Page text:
In my ten years of living in Northern California, I had only been to Tahoe once. And it was an extremely short trip in the middle of summer. So when I drove up this time, I took my time. I wanted to experience something different from my current life and Tahoe exceeded my expectations! It was winter and the landscape was stunning. I was driving in snowstorm and I remember feeling such excitement at seeing Mother Nature at work. I remember pulling over and walking through the storm. I felt such childlike delight at the flurries, the blinding whiteness, and the rough bark of the trees. For the first time, I could breathe. I felt free.

My friend lived a very rustic lifestyle and for the weekend, and I was a part of that lifestyle. When the weekend ended, I told my friend I wish I could stay up here. But I didn’t. I went back to my life in San Jose. I know that trip sparked something inside of me: a deep appreciation for nature – in its many forms – and a strong sense of wanting to live my life in a way where I felt free.

Eight years later, I’ve made a lot of strides to becoming who I want to be, who I am meant to be, and - most importantly – who I feel called to be. But life is a journey and things don’t happen overnight. As I get older, I am more and more humbled by that knowledge. As I stay on this path for my own journey, I am embracing the knowledge that I want to spend more time in nature.


Over the years, I’ve seen friends do the John Muir Trail (JMT) and felt an urge within me to do something similar. I’m looking for a transformational experience within myself. When I was in Tahoe in 2007, I was on my own for parts of it and I was free from the distractions of my life to really grapple with my sadness, my frustration, and my heart.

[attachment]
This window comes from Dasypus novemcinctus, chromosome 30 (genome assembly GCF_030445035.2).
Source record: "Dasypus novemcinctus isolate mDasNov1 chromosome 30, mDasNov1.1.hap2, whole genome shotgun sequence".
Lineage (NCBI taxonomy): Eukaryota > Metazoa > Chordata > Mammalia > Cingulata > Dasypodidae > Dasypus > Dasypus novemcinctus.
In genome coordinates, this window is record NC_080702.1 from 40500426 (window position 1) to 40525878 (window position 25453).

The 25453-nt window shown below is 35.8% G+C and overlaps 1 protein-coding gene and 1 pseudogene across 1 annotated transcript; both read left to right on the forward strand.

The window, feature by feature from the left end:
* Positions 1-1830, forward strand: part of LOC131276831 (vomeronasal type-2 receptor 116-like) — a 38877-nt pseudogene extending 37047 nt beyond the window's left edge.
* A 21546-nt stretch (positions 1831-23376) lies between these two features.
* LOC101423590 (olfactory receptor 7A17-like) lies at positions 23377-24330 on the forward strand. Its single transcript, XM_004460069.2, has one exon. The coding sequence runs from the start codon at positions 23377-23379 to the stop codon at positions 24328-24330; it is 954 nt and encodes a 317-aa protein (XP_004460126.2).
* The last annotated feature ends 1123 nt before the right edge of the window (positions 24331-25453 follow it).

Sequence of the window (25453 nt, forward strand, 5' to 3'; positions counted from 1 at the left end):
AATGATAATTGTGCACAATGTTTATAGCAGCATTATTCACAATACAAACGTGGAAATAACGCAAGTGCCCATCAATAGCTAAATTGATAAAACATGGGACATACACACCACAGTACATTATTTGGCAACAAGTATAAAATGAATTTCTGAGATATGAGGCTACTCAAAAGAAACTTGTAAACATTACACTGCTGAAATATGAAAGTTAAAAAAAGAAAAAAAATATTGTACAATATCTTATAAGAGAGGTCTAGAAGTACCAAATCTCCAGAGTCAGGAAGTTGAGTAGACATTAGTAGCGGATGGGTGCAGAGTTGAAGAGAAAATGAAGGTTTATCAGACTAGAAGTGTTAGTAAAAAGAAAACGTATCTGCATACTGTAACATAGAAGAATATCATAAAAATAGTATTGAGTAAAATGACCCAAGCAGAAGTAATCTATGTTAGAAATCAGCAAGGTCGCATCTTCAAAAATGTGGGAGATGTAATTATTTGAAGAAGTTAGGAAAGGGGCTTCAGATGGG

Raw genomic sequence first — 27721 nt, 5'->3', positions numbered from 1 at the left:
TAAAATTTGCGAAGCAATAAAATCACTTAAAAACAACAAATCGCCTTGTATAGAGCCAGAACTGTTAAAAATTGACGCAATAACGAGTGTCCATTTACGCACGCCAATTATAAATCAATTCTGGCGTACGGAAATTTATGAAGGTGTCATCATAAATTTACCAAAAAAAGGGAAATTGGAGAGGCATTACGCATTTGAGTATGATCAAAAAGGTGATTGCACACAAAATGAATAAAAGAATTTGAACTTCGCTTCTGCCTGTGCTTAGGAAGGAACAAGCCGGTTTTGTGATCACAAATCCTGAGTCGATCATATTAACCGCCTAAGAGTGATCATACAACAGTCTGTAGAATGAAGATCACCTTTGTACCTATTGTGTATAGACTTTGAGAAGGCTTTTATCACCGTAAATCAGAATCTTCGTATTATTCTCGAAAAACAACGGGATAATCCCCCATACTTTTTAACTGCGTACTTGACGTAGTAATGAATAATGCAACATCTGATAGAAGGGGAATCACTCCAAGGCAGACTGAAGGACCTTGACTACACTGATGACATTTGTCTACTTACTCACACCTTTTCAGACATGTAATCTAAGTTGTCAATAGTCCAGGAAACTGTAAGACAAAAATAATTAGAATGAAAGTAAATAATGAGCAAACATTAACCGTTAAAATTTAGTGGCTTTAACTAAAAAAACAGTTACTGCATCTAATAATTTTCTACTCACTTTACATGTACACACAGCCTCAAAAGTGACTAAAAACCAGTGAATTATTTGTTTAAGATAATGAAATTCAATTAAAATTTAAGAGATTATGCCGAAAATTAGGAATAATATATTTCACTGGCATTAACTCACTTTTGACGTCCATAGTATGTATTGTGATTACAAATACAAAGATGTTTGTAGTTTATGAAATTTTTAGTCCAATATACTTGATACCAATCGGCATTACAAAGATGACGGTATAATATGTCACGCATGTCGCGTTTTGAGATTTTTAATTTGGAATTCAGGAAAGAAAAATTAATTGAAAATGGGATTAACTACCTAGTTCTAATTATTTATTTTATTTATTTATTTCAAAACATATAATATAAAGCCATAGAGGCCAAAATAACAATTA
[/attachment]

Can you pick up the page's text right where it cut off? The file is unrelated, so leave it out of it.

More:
I’ve found Henri Nouwen’s The Way of the Heart to be magical in its teaching. It is a religious text but the knowledge (at least in my mind) is universal. He states, “Solitude is the furnace of transformation.” And that’s what I’m ready to experience on my first backpacking trip in the wilderness.

I hear the call for me to be in the wilderness, to release myself from distractions, to appreciate the simplicity and beauty, and to see myself for who I was, who I am and who I want to be.

But in the midst of this call, I’m realizing I have no idea where to begin!

These are my top five questions on my mind as I think about my first solo backpacking trip:
    1.    What do I need?
    2.    How do I find where I want to go?
    3.    Where do I get what I need at a reasonable price?
    4.    What am I missing?
    5.    It can’t be this simple – what else do I need to be asking?


Part of what I admire about Chanell's story is her background. Having not spent much time outdoors or even desired to, I love how she's walking towards this new challenge. 

What do you resonate with about Chanell's story? I'd love for you to share your thoughts! #GoChanellGo